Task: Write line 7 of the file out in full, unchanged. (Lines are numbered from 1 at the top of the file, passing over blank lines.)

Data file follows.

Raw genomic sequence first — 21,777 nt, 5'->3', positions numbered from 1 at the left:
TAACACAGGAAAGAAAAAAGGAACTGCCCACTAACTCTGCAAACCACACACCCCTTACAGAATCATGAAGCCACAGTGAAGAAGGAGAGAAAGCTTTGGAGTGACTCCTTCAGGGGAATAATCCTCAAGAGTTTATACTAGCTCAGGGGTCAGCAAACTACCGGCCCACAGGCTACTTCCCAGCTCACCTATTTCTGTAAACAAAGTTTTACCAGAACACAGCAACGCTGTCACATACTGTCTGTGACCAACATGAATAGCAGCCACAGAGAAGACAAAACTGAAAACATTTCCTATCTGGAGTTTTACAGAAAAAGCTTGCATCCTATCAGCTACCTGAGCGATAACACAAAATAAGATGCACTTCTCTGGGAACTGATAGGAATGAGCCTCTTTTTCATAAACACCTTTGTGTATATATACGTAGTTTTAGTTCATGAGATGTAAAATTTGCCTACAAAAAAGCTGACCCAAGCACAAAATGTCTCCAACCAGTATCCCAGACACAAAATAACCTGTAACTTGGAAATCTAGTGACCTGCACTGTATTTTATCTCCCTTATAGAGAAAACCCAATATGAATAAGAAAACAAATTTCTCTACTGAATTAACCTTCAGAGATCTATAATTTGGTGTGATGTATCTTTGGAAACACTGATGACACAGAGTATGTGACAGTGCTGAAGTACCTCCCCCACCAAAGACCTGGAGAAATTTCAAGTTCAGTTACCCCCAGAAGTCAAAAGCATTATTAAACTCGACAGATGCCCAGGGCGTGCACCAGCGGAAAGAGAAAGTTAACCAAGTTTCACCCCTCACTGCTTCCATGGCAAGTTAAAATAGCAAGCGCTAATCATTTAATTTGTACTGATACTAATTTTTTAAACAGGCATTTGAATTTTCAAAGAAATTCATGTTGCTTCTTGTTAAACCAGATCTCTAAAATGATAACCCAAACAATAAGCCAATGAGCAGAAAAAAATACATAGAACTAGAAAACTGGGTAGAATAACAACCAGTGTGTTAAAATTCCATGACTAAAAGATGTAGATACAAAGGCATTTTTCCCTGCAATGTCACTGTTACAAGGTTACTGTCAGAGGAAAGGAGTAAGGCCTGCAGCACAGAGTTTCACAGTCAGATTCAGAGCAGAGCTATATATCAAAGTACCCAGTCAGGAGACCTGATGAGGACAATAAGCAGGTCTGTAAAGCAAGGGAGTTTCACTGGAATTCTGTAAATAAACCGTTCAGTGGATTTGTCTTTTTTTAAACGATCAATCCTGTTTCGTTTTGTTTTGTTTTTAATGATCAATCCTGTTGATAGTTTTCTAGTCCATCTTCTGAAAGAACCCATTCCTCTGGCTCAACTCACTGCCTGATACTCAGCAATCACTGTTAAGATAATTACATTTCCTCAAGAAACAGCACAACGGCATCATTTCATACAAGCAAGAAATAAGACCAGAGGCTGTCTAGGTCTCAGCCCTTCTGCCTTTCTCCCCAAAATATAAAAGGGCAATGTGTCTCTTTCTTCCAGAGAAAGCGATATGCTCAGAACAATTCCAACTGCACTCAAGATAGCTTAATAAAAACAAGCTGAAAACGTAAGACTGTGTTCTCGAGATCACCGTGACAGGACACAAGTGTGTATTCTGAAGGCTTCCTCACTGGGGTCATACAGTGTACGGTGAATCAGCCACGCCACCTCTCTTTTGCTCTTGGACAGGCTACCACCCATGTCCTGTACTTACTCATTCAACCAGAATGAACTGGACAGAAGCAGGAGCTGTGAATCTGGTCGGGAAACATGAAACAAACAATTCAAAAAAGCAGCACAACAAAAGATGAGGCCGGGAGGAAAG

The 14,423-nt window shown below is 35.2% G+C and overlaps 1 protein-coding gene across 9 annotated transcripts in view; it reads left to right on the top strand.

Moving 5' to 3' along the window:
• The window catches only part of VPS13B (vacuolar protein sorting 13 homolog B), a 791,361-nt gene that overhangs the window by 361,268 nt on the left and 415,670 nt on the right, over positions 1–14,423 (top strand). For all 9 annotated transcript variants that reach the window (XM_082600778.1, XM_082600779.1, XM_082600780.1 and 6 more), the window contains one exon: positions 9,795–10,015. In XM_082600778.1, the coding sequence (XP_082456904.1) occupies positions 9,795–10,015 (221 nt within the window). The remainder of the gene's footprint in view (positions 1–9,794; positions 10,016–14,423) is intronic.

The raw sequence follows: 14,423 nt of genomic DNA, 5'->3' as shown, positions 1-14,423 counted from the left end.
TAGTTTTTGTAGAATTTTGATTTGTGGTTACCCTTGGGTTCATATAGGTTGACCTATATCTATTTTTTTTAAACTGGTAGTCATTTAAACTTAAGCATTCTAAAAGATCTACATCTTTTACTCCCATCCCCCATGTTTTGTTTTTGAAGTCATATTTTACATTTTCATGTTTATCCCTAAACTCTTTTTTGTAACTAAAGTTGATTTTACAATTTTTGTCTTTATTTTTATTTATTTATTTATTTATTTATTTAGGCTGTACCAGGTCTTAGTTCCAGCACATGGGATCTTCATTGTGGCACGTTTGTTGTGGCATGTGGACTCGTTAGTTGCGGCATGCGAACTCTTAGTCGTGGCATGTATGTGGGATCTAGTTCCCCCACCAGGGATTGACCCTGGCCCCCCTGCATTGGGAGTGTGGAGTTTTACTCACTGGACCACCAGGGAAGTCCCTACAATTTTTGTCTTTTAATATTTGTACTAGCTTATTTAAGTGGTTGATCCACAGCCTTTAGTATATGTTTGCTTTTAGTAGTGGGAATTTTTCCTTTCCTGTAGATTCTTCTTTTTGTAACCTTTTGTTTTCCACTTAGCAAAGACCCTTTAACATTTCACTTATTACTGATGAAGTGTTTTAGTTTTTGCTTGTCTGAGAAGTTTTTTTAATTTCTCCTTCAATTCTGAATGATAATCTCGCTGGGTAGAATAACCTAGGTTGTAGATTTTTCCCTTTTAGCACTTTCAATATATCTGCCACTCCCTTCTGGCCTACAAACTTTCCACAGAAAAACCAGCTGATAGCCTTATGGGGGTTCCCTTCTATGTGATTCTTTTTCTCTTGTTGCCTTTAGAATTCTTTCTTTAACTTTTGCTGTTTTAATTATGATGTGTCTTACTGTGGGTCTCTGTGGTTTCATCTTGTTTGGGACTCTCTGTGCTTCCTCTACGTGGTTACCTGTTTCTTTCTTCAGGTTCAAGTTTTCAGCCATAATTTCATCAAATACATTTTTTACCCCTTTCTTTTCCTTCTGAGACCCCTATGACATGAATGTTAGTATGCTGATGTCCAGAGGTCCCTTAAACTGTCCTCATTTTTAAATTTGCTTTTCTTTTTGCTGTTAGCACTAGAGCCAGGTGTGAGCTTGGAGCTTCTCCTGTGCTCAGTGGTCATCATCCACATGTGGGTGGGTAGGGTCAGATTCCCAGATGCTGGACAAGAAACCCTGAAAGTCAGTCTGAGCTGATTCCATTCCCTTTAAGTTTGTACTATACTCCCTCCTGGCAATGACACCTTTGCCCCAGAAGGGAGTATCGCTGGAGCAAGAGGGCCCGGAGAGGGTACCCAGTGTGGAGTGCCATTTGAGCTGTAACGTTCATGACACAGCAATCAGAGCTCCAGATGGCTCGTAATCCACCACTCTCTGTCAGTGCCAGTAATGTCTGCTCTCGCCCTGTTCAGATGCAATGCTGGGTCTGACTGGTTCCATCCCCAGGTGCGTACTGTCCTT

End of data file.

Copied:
TAGTTTTTGTAGAATTTTGATTTGTGGTTACCCTTGGGTTCATATAGGTTGACCTATATCTATTTTTTTTAAACTGGTAGTCATTTAAACTTAAGCATTCTAAAAGATCTACATCTTTTACTCCCATCCCCCATGTTTTGTTTTTGAAGTCATATTTTACATTTTCATGTTTATCCCTAAACTCTTTTTTGTAACTAAAGTTGATTTTACAATTTTTGTCTTTATTTTTATTTATTTATTTATTTATTTATTTAGGCTGTACCAGGTCTTAGTTCCAGCACATGGGATCTTCATTGTGGCACGTTTGTTGTGGCATGTGGACTCGTTAGTTGCGGCATGCGAACTCTTAGTCGTGGCATGTATGTGGGATCTAGTTCCCCCACCAGGGATTGACCCTGGCCCCCCTGCATTGGGAGTGTGGAGTTTTACTCACTGGACCACCAGGGAAGTCCCTACAATTTTTGTCTTTTAATATTTGTACTAGCTTATTTAAGTGGTTGATCCACAGCCTTTAGTATATGTTTGCTTTTAGTAGTGGGAATTTTTCCTTTCCTGTAGATTCTTCTTTTTGTAACCTTTTGTTTTCCACTTAGCAAAGACCCTTTAACATTTCACTTATTACTGATGAAGTGTTTTAGTTTTTGCTTGTCTGAGAAGTTTTTTTAATTTCTCCTTCAATTCTGAATGATAATCTCGCTGGGTAGAATAACCTAGGTTGTAGATTTTTCCCTTTTAGCACTTTCAATATATCTGCCACTCCCTTCTGGCCTACAAACTTTCCACAGAAAAACCAGCTGATAGCCTTATGGGGGTTCCCTTCTATGTGATTCTTTTTCTCTTGTTGCCTTTAGAATTCTTTCTTTAACTTTTGCTGTTTTAATTATGATGTGTCTTACTGTGGGTCTCTGTGGTTTCATCTTGTTTGGGACTCTCTGTGCTTCCTCTACGTGGTTACCTGTTTCTTTCTTCAGGTTCAAGTTTTCAGCCATAATTTCATCAAATACATTTTTTACCCCTTTCTTTTCCTTCTGAGACCCCTATGACATGAATGTTAGTATGCTGATGTCCAGAGGTCCCTTAAACTGTCCTCATTTTTAAATTTGCTTTTCTTTTTGCTGTTAGCACTAGAGCCAGGTGTGAGCTTGGAGCTTCTCCTGTGCTCAGTGGTCATCATCCACATGTGGGTGGGTAGGGTCAGATTCCCAGATGCTGGACAAGAAACCCTGAAAGTCAGTCTGAGCTGATTCCATTCCCTTTAAGTTTGTACTATACTCCCTCCTGGCAATGACACCTTTGCCCCAGAAGGGAGTATCGCTGGAGCAAGAGGGCCCGGAGAGGGTACCCAGTGTGGAGTGCCATTTGAGCTGTAACGTTCATGACACAGCAATCAGAGCTCCAGATGGCTCGTAATCCACCACTCTCTGTCAGTGCCAGTAATGTCTGCTCTCGCCCTGTTCAGATGCAATGCTGGGTCTGACTGGTTCCATCCCCAGGTGCGTACTGTCCTT